Interviewer: Hello Professor Walker,
thank you very much for
sparing the time today to do this
interview, it is much appreciated.
Prof. Walker: Happy to be here.
Interviewer: Today we'll be talking
about your work in the field of HIV and
specifically your work
with 'elite controllers',
people who maintain low levels of
the HIV virus without treatment.
what is it that drew you to this field?
Prof. Walker: My career path actually
did not go in the direction that I
anticipated it would,
I had done some research in college
when I was majoring in chemistry.
I wasn't sure exactly what I wanted to do,
during the course of that research I came
to the slow realization that there were
probably two people in the world
interested in what I was doing and
I was not one of them,
it was just a little too esoteric for me.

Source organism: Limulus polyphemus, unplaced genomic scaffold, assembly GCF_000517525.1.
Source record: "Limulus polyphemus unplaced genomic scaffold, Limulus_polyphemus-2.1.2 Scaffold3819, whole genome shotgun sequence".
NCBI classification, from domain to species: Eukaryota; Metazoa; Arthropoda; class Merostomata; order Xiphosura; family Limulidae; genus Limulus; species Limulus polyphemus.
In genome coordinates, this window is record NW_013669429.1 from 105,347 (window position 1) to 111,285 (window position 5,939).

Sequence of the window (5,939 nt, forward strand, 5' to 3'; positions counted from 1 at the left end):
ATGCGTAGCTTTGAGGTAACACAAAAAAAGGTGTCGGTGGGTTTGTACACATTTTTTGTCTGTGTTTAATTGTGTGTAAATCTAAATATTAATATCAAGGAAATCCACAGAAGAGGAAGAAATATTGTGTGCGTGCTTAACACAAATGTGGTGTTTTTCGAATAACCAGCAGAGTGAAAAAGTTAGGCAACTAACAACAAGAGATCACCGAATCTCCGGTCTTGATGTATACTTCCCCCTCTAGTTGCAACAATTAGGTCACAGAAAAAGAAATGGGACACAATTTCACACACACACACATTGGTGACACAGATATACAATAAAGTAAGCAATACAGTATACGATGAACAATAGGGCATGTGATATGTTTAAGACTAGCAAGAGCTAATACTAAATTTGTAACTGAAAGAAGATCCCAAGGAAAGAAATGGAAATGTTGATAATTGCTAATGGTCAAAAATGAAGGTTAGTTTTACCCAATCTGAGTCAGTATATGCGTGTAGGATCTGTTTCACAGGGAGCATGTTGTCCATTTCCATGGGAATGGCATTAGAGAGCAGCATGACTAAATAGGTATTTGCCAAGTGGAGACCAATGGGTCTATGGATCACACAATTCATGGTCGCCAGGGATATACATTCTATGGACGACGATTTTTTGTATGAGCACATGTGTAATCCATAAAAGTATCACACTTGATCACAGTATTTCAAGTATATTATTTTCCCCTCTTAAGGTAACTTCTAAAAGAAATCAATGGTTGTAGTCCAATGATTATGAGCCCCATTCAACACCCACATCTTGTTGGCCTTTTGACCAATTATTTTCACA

I then had some exposure to the medical
field and decided that what I really
wanted to do was become a physician and
take care of patients.
I went to medical school and
chose internal medicine as a specialty,
I finished medical school and
went to Mass General where I expected that
the physicians there would know
everything about every disease.
I was very excited to be there,
and as I started my internship,
I expected that the physicians there would
know everything about every disease.
About six months into my internship,
I encountered a patient
in the emergency room with a disease
that I had never seen before and
none of the senior doctors
had ever seen before either.
It was a young gentleman who
had multiple infections and
cancers all at the same time,
he was quite acutely ill on top of
some underlying chronic illness that
nobody understood and he rapidly died.
The senior doctors said that we'd probably
never see another case like that,